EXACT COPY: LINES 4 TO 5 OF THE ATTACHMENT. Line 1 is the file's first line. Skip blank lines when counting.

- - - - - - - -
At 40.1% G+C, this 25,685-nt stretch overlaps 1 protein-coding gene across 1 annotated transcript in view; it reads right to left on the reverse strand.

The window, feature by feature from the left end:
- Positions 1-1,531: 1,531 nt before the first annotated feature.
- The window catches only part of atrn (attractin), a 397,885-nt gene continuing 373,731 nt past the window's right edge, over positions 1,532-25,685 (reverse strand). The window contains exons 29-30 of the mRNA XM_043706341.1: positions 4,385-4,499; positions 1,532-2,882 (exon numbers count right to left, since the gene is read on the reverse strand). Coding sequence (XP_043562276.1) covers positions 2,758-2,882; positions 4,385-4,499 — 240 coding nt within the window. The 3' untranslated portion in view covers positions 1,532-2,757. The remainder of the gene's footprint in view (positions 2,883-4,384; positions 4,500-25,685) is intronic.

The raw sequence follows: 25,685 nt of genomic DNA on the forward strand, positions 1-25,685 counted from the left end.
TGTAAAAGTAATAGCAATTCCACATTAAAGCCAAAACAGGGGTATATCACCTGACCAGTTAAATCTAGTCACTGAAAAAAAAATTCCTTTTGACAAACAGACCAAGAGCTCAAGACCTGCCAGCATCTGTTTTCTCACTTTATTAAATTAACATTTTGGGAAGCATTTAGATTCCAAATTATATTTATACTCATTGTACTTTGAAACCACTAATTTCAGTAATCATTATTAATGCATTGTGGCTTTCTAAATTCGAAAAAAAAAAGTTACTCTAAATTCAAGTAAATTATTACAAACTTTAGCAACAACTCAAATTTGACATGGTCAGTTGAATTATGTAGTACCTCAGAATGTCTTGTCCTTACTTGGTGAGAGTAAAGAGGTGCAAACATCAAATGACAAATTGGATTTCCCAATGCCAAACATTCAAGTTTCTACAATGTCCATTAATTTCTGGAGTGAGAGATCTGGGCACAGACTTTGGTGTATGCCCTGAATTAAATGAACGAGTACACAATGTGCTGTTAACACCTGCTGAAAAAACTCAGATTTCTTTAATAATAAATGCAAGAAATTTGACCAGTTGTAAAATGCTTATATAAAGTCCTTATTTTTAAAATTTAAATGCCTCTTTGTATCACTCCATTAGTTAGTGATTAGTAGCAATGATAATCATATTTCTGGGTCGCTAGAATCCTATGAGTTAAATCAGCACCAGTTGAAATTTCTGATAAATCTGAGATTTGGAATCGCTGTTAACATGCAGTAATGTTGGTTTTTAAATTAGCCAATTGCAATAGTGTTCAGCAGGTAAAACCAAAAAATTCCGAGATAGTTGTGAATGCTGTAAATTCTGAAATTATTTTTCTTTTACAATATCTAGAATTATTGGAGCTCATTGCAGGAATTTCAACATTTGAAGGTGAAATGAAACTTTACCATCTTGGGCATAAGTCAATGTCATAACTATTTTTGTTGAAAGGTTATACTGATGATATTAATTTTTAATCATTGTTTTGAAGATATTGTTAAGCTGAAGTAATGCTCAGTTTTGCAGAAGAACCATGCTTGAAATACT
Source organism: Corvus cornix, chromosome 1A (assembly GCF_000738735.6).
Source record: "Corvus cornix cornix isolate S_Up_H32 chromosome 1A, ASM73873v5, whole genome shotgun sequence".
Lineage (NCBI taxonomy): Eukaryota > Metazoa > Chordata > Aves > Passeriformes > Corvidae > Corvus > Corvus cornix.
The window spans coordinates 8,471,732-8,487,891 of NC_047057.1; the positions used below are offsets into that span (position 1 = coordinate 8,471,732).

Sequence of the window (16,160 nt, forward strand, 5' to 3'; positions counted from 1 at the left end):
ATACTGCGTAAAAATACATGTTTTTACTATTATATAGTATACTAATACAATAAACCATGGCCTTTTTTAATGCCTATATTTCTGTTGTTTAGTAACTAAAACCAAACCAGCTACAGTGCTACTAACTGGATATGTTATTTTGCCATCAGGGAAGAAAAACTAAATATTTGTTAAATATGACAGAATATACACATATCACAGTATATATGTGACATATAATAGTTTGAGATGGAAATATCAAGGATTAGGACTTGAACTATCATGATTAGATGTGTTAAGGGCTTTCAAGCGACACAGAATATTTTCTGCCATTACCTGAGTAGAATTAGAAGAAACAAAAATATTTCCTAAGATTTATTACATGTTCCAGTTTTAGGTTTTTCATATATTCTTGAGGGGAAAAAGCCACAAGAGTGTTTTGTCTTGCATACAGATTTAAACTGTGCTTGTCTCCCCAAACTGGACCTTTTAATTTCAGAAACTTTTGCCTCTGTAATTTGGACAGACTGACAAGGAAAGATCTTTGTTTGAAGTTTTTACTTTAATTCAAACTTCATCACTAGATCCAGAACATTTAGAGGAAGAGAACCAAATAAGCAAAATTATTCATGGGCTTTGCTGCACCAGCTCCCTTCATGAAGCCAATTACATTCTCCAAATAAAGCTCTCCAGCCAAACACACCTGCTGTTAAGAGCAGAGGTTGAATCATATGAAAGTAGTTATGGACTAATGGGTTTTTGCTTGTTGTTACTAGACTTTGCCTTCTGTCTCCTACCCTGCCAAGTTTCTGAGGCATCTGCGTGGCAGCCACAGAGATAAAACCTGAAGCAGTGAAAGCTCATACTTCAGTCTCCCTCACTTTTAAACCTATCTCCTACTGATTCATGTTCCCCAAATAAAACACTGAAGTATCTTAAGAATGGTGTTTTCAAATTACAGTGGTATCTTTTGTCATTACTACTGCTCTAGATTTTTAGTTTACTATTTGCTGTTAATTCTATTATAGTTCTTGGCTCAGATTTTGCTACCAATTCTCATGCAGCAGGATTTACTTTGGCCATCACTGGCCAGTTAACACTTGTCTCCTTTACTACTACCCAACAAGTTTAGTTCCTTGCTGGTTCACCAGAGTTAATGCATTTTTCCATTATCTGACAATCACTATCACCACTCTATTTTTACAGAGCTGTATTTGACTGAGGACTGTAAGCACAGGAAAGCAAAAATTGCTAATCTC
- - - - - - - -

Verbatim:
- The window catches only part of atrn (attractin), a 397,885-nt gene continuing 373,731 nt past the window's right edge, over positions 1,532-25,685 (reverse strand). The window contains exons 29-30 of the mRNA XM_043706341.1: positions 4,385-4,499; positions 1,532-2,882 (exon numbers count right to left, since the gene is read on the reverse strand). Coding sequence (XP_043562276.1) covers positions 2,758-2,882; positions 4,385-4,499 — 240 coding nt within the window. The 3' untranslated portion in view covers positions 1,532-2,757. The remainder of the gene's footprint in view (positions 2,883-4,384; positions 4,500-25,685) is intronic.

The raw sequence follows: 25,685 nt of genomic DNA on the forward strand, positions 1-25,685 counted from the left end.